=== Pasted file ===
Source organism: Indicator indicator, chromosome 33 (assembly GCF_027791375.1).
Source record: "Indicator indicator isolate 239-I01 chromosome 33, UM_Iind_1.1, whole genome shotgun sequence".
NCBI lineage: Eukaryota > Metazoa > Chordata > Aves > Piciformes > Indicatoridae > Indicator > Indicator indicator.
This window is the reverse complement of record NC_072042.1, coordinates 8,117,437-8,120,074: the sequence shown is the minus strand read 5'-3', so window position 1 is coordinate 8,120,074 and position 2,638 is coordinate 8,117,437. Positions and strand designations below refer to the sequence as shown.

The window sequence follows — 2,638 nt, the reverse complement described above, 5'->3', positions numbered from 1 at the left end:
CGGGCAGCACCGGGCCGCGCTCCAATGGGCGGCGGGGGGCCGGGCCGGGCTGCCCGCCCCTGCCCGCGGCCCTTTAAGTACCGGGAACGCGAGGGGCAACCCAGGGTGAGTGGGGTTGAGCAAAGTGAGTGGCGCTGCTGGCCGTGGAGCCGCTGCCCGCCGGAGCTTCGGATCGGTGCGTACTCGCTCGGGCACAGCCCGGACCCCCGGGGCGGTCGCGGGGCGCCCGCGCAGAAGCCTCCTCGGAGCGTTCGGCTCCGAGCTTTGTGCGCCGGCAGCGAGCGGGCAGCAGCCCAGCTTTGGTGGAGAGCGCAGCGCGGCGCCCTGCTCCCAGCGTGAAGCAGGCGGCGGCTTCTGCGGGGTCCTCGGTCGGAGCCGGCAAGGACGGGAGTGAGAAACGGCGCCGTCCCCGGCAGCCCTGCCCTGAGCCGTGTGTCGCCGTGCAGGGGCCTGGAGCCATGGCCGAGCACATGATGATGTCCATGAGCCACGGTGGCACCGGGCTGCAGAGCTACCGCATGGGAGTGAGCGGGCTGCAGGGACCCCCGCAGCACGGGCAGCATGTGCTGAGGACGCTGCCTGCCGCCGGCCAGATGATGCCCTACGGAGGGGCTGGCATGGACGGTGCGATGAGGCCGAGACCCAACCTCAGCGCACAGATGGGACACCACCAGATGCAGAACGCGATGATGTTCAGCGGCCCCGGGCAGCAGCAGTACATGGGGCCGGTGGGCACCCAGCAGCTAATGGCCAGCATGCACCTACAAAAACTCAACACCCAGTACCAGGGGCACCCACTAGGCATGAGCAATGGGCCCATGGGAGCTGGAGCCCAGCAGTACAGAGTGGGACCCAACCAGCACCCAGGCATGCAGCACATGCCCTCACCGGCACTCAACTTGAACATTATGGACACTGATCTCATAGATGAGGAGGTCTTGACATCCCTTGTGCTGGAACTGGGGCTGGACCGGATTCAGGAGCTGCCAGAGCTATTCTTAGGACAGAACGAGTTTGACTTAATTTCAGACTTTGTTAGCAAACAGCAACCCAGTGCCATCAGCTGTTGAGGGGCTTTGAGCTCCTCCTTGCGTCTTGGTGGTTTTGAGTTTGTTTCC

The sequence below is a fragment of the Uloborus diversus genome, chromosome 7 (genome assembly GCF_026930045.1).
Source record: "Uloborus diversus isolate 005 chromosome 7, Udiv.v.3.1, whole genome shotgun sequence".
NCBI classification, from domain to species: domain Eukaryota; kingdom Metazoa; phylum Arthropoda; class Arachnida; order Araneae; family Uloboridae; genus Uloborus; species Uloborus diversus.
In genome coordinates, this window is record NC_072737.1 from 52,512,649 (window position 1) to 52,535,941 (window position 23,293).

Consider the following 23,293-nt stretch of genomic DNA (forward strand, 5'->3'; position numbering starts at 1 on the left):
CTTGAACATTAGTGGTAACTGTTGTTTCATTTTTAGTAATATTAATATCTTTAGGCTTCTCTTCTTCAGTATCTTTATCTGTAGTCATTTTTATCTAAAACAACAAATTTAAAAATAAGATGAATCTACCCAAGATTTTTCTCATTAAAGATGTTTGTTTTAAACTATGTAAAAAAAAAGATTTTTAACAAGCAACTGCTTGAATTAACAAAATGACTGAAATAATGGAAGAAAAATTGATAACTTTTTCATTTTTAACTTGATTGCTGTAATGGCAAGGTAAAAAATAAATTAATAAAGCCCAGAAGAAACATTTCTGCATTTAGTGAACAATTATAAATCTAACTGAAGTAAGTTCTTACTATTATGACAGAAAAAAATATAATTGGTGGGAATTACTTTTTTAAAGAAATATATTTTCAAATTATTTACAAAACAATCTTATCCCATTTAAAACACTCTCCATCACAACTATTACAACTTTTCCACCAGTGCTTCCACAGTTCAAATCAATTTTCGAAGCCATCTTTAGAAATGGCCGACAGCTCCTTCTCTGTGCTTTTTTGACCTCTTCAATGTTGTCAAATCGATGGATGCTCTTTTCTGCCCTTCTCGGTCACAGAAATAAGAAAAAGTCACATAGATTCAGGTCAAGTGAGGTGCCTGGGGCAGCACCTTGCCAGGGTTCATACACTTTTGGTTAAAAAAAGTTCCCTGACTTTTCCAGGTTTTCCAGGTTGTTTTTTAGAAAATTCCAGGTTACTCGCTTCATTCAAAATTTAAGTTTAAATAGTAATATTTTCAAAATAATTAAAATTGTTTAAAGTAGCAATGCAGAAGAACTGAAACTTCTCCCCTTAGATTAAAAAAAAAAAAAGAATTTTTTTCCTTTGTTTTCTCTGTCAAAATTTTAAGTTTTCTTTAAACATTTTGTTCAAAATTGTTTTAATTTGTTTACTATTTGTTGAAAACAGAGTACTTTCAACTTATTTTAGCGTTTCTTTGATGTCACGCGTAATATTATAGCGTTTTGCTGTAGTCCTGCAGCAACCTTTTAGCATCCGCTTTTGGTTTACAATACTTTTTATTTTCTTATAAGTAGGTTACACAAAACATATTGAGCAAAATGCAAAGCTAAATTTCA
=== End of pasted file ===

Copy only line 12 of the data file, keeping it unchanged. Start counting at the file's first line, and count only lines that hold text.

CTTGAACATTAGTGGTAACTGTTGTTTCATTTTTAGTAATATTAATATCTTTAGGCTTCTCTTCTTCAGTATCTTTATCTGTAGTCATTTTTATCTAAAACAACAAATTTAAAAATAAGATGAATCTACCCAAGATTTTTCTCATTAAAGATGTTTGTTTTAAACTATGTAAAAAAAAAGATTTTTAACAAGCAACTGCTTGAATTAACAAAATGACTGAAATAATGGAAGAAAAATTGATAACTTTTTCATTTTTAACTTGATTGCTGTAATGGCAAGGTAAAAAATAAATTAATAAAGCCCAGAAGAAACATTTCTGCATTTAGTGAACAATTATAAATCTAACTGAAGTAAGTTCTTACTATTATGACAGAAAAAAATATAATTGGTGGGAATTACTTTTTTAAAGAAATATATTTTCAAATTATTTACAAAACAATCTTATCCCATTTAAAACACTCTCCATCACAACTATTACAACTTTTCCACCAGTGCTTCCACAGTTCAAATCAATTTTCGAAGCCATCTTTAGAAATGGCCGACAGCTCCTTCTCTGTGCTTTTTTGACCTCTTCAATGTTGTCAAATCGATGGATGCTCTTTTCTGCCCTTCTCGGTCACAGAAATAAGAAAAAGTCACATAGATTCAGGTCAAGTGAGGTGCCTGGGGCAGCACCTTGCCAGGGTTCATACACTTTTGGTTAAAAAAAGTTCCCTGACTTTTCCAGGTTTTCCAGGTTGTTTTTTAGAAAATTCCAGGTTACTCGCTTCATTCAAAATTTAAGTTTAAATAGTAATATTTTCAAAATAATTAAAATTGTTTAAAGTAGCAATGCAGAAGAACTGAAACTTCTCCCCTTAGATTAAAAAAAAAAAAAGAATTTTTTTCCTTTGTTTTCTCTGTCAAAATTTTAAGTTTTCTTTAAACATTTTGTTCAAAATTGTTTTAATTTGTTTACTATTTGTTGAAAACAGAGTACTTTCAACTTATTTTAGCGTTTCTTTGATGTCACGCGTAATATTATAGCGTTTTGCTGTAGTCCTGCAGCAACCTTTTAGCATCCGCTTTTGGTTTACAATACTTTTTATTTTCTTATAAGTAGGTTACACAAAACATATTGAGCAAAATGCAAAGCTAAATTTCA